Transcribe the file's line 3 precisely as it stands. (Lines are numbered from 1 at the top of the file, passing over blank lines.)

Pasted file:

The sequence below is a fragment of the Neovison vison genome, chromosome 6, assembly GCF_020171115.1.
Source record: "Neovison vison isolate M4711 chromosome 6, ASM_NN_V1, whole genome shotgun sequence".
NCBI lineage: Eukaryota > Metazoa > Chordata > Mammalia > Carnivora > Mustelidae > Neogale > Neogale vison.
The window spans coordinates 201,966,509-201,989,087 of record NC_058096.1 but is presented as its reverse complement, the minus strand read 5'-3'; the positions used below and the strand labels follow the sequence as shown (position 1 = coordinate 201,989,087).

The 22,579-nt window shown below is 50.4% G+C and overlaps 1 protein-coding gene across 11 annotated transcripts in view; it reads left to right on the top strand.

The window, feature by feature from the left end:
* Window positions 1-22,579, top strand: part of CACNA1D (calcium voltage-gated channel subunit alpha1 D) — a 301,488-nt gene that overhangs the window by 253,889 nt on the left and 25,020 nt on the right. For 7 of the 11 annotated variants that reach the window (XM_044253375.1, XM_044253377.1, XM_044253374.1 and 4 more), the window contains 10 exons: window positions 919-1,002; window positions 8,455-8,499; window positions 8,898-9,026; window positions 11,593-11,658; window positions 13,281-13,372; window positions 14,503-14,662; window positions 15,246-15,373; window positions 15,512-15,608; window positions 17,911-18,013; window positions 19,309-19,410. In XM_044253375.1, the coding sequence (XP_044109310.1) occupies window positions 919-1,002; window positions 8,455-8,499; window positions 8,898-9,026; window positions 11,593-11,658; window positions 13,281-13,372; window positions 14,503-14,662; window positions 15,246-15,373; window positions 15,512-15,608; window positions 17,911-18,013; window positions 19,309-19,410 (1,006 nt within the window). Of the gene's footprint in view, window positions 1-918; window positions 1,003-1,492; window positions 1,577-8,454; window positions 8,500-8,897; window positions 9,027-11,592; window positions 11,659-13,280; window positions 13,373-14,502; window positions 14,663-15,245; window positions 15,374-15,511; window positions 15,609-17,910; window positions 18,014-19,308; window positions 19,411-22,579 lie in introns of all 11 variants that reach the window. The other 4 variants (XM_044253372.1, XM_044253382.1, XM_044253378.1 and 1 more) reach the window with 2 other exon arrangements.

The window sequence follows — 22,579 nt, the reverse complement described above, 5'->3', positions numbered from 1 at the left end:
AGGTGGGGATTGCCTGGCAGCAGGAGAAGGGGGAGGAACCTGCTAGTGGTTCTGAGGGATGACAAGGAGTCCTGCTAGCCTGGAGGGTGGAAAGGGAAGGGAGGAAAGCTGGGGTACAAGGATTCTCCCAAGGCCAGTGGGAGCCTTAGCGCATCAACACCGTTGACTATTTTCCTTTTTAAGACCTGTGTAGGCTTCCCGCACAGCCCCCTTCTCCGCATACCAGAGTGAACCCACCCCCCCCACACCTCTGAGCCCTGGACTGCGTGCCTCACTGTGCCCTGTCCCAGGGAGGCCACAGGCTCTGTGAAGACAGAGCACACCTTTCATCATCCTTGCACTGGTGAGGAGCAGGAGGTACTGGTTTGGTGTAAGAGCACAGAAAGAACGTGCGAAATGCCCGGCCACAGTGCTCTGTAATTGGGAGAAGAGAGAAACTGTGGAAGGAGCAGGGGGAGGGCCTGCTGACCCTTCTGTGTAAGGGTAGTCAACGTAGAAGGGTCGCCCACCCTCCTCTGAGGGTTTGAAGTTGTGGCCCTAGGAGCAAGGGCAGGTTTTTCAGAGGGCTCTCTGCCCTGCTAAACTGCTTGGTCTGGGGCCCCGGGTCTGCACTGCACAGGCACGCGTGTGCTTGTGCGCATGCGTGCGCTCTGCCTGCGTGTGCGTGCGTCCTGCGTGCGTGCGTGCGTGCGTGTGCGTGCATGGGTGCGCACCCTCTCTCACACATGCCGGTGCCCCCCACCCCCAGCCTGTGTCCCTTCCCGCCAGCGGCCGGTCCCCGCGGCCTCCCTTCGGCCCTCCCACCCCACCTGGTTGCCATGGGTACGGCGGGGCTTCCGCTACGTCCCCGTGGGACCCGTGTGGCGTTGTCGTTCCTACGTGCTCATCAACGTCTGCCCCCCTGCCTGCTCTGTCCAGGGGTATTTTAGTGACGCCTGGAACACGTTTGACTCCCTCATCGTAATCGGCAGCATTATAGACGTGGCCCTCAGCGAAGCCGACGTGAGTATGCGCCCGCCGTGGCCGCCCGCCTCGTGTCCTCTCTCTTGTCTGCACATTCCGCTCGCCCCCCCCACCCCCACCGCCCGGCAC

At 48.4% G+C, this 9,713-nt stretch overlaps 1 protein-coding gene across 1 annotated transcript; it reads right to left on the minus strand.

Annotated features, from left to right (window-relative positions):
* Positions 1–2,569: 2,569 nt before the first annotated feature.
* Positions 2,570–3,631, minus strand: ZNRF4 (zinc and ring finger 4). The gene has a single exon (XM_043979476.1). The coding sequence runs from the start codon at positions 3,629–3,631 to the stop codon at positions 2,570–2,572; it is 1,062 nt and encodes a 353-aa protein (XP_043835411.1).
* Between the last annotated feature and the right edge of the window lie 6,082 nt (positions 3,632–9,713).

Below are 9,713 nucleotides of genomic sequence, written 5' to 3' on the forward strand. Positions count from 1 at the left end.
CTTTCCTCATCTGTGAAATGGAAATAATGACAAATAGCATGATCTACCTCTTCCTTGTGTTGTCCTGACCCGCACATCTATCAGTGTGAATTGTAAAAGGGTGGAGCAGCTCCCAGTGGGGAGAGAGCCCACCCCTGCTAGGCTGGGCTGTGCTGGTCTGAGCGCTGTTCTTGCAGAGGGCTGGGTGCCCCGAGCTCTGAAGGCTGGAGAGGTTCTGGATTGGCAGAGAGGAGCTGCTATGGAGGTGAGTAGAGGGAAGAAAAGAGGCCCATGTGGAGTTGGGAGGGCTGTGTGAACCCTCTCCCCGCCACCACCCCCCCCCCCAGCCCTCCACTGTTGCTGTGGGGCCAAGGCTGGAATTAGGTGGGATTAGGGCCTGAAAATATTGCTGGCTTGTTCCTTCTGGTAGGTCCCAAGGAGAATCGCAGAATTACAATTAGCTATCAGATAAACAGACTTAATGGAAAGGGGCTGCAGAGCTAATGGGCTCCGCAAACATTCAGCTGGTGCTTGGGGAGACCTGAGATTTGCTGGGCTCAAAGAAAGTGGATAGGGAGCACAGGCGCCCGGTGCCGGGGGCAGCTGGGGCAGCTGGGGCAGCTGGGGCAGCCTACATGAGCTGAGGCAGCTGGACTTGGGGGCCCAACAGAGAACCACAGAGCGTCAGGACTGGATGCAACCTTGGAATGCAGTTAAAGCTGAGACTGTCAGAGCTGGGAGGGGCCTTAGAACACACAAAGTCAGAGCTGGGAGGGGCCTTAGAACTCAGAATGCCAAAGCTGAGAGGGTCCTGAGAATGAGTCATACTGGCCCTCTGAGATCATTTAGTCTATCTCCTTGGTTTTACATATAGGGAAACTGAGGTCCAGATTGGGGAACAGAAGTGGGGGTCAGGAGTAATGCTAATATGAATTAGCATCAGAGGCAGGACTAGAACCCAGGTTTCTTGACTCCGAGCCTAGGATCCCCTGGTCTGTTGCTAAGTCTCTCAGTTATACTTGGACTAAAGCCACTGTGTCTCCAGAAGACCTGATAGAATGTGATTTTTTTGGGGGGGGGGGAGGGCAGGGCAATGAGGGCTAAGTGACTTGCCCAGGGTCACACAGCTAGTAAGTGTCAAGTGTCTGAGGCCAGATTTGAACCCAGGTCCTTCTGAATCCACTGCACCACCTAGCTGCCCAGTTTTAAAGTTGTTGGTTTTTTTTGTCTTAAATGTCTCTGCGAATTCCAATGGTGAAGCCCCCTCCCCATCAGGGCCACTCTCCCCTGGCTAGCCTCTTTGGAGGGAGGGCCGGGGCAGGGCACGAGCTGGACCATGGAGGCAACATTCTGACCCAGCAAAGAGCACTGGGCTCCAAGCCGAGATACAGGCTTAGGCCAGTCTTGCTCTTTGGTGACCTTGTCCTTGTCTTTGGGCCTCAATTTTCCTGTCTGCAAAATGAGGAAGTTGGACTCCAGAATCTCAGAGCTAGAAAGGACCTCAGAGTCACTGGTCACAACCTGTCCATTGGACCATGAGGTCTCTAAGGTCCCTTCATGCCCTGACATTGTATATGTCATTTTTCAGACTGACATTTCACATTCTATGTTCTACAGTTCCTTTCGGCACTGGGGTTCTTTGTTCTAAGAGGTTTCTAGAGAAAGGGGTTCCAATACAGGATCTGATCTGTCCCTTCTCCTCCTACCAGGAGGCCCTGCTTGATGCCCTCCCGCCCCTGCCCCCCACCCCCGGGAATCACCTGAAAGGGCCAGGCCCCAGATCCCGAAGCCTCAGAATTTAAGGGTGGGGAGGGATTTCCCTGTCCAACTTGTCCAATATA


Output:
NCBI lineage: Eukaryota > Metazoa > Chordata > Mammalia > Carnivora > Mustelidae > Neogale > Neogale vison.